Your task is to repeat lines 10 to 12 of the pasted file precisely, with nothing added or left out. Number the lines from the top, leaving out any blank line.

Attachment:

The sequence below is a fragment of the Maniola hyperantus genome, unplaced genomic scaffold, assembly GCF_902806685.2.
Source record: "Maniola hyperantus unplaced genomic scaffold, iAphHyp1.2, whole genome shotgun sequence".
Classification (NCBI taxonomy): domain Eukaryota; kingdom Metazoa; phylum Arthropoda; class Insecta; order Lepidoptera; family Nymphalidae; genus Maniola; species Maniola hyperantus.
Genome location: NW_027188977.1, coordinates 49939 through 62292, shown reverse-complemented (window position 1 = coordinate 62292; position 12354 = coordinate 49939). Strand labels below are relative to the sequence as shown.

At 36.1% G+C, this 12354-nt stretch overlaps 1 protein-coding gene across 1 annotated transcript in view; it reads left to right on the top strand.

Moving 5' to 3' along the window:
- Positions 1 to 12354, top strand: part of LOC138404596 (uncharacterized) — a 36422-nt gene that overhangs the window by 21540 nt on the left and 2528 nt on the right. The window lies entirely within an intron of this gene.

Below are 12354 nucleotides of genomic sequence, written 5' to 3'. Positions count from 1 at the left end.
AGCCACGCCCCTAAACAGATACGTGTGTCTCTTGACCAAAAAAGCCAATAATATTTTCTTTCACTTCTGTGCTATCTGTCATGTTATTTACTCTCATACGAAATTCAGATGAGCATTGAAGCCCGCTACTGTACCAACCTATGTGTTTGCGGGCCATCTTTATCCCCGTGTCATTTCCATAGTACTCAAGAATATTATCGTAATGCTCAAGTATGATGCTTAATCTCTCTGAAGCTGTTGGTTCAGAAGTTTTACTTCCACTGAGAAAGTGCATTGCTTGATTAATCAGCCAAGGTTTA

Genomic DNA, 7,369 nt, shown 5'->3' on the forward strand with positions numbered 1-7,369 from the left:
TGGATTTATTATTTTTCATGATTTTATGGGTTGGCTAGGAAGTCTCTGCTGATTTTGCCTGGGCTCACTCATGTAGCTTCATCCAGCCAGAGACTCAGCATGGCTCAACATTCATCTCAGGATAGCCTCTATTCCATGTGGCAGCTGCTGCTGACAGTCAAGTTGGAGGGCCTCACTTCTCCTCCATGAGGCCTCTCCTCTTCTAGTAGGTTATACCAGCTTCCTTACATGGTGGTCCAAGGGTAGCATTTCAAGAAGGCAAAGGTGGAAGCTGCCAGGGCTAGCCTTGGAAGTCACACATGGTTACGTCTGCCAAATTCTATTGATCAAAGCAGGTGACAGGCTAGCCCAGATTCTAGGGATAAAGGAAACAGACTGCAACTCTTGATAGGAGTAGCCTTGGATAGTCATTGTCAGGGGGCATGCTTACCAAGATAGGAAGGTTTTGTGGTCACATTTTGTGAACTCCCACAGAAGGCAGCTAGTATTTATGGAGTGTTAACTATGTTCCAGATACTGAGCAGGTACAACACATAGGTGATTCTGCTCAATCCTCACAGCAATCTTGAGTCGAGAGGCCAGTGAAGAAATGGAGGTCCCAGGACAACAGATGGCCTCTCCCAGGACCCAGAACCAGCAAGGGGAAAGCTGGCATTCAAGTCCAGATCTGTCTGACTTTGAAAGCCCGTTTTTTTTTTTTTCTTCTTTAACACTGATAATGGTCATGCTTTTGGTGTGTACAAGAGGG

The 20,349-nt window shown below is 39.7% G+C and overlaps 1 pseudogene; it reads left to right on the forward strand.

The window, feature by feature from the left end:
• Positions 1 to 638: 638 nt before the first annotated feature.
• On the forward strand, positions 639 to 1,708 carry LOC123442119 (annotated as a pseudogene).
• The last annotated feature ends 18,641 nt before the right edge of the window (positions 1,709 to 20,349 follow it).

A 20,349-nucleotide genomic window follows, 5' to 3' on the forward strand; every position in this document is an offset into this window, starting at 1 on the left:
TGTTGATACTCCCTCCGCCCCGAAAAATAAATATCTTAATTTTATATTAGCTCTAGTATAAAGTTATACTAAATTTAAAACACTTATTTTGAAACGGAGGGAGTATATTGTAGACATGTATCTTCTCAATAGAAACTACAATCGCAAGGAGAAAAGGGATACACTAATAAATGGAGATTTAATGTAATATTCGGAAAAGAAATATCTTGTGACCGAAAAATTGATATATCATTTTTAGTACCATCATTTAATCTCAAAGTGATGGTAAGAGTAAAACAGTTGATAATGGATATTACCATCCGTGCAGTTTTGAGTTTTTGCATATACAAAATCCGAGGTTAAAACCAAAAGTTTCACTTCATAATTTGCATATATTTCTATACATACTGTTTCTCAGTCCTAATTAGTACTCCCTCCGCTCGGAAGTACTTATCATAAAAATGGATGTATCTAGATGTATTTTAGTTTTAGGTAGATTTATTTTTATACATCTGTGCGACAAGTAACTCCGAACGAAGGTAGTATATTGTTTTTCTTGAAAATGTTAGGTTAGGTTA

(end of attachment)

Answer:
Genomic DNA, 7,369 nt, shown 5'->3' on the forward strand with positions numbered 1-7,369 from the left:
TGGATTTATTATTTTTCATGATTTTATGGGTTGGCTAGGAAGTCTCTGCTGATTTTGCCTGGGCTCACTCATGTAGCTTCATCCAGCCAGAGACTCAGCATGGCTCAACATTCATCTCAGGATAGCCTCTATTCCATGTGGCAGCTGCTGCTGACAGTCAAGTTGGAGGGCCTCACTTCTCCTCCATGAGGCCTCTCCTCTTCTAGTAGGTTATACCAGCTTCCTTACATGGTGGTCCAAGGGTAGCATTTCAAGAAGGCAAAGGTGGAAGCTGCCAGGGCTAGCCTTGGAAGTCACACATGGTTACGTCTGCCAAATTCTATTGATCAAAGCAGGTGACAGGCTAGCCCAGATTCTAGGGATAAAGGAAACAGACTGCAACTCTTGATAGGAGTAGCCTTGGATAGTCATTGTCAGGGGGCATGCTTACCAAGATAGGAAGGTTTTGTGGTCACATTTTGTGAACTCCCACAGAAGGCAGCTAGTATTTATGGAGTGTTAACTATGTTCCAGATACTGAGCAGGTACAACACATAGGTGATTCTGCTCAATCCTCACAGCAATCTTGAGTCGAGAGGCCAGTGAAGAAATGGAGGTCCCAGGACAACAGATGGCCTCTCCCAGGACCCAGAACCAGCAAGGGGAAAGCTGGCATTCAAGTCCAGATCTGTCTGACTTTGAAAGCCCGTTTTTTTTTTTTTCTTCTTTAACACTGATAATGGTCATGCTTTTGGTGTGTACAAGAGGG

The 20,349-nt window shown below is 39.7% G+C and overlaps 1 pseudogene; it reads left to right on the forward strand.